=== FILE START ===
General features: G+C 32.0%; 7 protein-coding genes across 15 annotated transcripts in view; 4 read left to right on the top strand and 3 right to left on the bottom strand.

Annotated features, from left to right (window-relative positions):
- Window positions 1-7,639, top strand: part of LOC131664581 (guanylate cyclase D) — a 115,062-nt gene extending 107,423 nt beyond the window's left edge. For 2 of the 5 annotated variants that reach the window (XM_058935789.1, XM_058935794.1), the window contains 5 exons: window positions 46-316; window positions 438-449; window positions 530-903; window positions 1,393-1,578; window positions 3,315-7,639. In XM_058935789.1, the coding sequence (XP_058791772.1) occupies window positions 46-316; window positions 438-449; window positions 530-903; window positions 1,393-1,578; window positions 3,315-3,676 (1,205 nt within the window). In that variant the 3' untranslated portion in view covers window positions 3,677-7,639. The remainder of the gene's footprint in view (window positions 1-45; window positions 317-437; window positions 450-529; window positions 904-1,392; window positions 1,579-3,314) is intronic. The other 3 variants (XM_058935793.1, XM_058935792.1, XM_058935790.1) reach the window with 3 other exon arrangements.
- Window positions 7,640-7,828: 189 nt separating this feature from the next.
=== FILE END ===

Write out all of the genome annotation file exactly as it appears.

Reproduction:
General features: G+C 32.0%; 7 protein-coding genes across 15 annotated transcripts in view; 4 read left to right on the top strand and 3 right to left on the bottom strand.

Annotated features, from left to right (window-relative positions):
- Window positions 1-7,639, top strand: part of LOC131664581 (guanylate cyclase D) — a 115,062-nt gene extending 107,423 nt beyond the window's left edge. For 2 of the 5 annotated variants that reach the window (XM_058935789.1, XM_058935794.1), the window contains 5 exons: window positions 46-316; window positions 438-449; window positions 530-903; window positions 1,393-1,578; window positions 3,315-7,639. In XM_058935789.1, the coding sequence (XP_058791772.1) occupies window positions 46-316; window positions 438-449; window positions 530-903; window positions 1,393-1,578; window positions 3,315-3,676 (1,205 nt within the window). In that variant the 3' untranslated portion in view covers window positions 3,677-7,639. The remainder of the gene's footprint in view (window positions 1-45; window positions 317-437; window positions 450-529; window positions 904-1,392; window positions 1,579-3,314) is intronic. The other 3 variants (XM_058935793.1, XM_058935792.1, XM_058935790.1) reach the window with 3 other exon arrangements.
- Window positions 7,640-7,828: 189 nt separating this feature from the next.